[ROVERNET - UK] P6 Design & Rear Suspension Function
rovercar at comcast.net
Mon Apr 7 18:50:04 BST 2008
Vern Klukas wrote:
> As for the effectiveness of the P6 vs SD1, on a smooth surfaced road
> there is probably not much between them, but introduce a rough road
> with potholes, undulations and camber changes and the P6's rear wheels
> will stay planted while the SD1 rear axle will be dancing about.
I wonder if that was more of an advantage in 1960's Britain (no offense)
because roads in the USA (PA, NJ, MD, DE, at least) are not that rough.
One thing I can tell you is that my SD1 would (and did) leave P6's in
the dust when it came to freeway on/off ramps and other corners where
absolute cornering power was involved, and body lean was not an issue.
I'm sure the SD1 had wider tires, but the P6 was heeling over like it
was about to leave the road and had to slow down while the SD1 was
So, I'm not knocking the P6 suspension, but I'm not sure that all of the
complexity bought you all that much for all of the expense and service
hassles. The SD1 had a well-located live axle that wasn't all that
different from what was installed under Volvo sedans up into the 90's.
If the people at Triumph/Jaguar would have let Rover put some disks on
the rear axle they would have had something. Not that disks were needed
because the SD1 back wheels are proportioned to do almost no braking at
all, but the SD1 drums were no fun to service, either. (I prefer disks
when they are in a place where they can be serviced.)
All of the engineering oddities add to the charm of the P6, but mostly
they contributed to difficulty and added expense in servicing for very
little gain in performance. The expense of these oddball designs
apparently hurt sales since the car was overpriced for its niche. The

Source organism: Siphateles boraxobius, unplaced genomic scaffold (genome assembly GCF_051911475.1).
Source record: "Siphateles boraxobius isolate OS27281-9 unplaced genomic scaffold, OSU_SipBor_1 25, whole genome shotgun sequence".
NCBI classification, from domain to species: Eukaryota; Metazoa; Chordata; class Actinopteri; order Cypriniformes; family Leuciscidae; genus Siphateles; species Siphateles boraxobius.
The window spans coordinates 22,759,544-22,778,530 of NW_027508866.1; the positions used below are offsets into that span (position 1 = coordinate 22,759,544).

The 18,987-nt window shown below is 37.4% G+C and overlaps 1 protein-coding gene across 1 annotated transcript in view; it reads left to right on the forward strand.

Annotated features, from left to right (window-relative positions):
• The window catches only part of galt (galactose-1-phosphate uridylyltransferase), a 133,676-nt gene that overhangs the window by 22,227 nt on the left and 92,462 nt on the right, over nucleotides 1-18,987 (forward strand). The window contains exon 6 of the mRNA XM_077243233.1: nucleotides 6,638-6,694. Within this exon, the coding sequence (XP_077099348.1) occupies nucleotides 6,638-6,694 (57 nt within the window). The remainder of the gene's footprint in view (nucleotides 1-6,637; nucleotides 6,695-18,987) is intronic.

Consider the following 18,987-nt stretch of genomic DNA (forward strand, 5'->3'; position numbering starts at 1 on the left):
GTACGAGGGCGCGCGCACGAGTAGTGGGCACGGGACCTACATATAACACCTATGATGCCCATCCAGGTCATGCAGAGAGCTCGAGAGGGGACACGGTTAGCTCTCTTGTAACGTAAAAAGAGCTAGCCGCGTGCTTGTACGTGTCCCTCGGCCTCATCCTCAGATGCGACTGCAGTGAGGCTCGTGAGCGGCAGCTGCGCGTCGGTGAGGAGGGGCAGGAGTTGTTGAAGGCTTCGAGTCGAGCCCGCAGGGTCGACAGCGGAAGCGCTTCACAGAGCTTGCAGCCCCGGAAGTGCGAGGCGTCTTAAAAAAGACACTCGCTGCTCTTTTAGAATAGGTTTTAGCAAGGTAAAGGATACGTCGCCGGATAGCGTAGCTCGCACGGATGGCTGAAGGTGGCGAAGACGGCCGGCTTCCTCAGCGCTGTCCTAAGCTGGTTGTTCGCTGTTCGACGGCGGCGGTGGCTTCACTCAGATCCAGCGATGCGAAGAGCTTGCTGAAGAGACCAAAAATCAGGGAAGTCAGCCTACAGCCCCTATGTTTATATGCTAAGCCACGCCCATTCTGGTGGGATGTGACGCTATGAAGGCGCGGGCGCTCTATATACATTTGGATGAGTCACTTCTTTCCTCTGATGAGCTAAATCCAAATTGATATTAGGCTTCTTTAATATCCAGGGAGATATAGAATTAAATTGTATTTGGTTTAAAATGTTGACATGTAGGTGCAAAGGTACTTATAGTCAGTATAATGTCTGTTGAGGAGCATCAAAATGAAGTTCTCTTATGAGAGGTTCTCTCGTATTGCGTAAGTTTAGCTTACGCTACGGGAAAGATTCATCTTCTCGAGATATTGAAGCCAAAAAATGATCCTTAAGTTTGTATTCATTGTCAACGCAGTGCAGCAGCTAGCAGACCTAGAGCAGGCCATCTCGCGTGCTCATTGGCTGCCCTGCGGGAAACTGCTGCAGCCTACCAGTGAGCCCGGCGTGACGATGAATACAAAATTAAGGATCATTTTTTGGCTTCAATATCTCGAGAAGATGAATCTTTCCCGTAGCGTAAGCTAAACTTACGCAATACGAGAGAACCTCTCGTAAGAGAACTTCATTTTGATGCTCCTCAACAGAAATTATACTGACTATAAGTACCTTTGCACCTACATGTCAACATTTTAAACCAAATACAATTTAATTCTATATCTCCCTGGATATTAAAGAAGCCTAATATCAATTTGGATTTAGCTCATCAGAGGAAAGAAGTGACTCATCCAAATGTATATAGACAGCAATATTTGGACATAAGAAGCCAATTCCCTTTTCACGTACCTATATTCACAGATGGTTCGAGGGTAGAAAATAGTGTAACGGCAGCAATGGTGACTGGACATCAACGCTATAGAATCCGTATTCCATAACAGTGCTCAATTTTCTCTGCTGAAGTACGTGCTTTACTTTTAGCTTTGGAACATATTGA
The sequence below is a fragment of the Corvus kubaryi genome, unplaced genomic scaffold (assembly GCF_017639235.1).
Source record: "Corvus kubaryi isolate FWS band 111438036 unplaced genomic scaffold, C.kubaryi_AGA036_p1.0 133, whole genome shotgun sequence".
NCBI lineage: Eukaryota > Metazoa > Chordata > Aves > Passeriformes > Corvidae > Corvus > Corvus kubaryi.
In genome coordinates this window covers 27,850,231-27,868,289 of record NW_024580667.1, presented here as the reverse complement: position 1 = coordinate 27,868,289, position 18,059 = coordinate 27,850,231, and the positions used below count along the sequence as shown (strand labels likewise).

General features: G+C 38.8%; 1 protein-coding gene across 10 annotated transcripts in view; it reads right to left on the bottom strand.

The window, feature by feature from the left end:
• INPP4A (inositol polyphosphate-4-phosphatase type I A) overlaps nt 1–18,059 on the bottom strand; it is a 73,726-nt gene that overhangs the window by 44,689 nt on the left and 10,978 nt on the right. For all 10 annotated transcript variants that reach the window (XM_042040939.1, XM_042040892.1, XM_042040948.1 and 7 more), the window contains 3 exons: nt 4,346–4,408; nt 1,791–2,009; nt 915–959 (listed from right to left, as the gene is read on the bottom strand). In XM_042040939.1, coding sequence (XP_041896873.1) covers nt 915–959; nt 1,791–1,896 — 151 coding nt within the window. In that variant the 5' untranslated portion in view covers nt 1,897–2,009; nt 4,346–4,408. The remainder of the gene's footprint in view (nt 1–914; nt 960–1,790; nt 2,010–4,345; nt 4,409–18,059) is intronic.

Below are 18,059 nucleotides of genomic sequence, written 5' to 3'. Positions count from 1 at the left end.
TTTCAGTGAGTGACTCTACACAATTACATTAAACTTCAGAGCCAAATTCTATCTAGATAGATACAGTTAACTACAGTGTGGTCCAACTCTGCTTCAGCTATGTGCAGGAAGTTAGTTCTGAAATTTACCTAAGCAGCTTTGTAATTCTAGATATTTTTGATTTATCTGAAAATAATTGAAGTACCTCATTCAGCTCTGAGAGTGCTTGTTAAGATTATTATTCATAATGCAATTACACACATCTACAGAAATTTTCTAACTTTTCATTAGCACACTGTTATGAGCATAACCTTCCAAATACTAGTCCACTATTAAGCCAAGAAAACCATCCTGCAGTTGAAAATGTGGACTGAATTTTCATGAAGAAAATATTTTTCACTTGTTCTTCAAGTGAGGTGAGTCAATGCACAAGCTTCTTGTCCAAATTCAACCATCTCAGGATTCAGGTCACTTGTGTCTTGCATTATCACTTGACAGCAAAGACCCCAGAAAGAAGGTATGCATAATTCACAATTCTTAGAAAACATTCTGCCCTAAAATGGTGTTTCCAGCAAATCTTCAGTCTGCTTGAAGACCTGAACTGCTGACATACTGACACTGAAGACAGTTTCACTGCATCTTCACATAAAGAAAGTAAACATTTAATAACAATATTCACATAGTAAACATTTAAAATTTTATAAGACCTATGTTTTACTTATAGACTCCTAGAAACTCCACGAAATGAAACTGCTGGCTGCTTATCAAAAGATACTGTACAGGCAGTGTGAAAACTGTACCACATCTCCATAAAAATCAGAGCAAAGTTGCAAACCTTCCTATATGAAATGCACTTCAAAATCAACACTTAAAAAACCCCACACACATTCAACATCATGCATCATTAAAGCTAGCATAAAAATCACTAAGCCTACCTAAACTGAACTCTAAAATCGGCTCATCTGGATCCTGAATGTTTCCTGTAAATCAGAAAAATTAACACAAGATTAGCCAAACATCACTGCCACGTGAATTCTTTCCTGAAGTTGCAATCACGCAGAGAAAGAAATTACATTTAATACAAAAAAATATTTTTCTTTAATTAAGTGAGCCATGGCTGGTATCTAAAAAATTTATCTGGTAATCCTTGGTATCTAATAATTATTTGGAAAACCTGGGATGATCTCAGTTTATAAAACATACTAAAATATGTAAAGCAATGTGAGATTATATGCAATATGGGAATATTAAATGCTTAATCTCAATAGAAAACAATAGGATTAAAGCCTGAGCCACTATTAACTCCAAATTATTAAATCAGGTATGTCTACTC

complexity made it more difficult and expensive to service due to the
time it took to do things like setting the valve clearances (on the
4-cyl) or servicing the rear brakes, to say nothing of having to source
front shocks that are valved in reverse to every other car on the road.
The P4 and P5 were fine automobiles that were fairly conventional in
design while still being ahead of the competition in some engineering
areas. What was it that led Rover to jump off the deep end when it came
to designing the P6 and approving it for production? It seems like they
were trying to make some sort of statement about their engineering
prowess and ingenuity rather than just make an excellent car that would
sell. Were they trying to move upmarket with this display of engineering
creativeness? The P6 wasn't really an upmarket car. Was the P6 just a
stepping stone to the P8 which would move them upmarket? The P8 would
have dumped the oddball front suspension for wishbones but retained a
modified version of the DeDion rear end incorporating hydraulic leveling.
Maybe it was overreaching to attempt to battle Mercedes and other
companies with deep pockets and an established market share world wide.
It also sounds like Spen King (engineering) and David Bache (styling)
were not always on the same page about the intended market for the cars.
Wonder who was really running the show?
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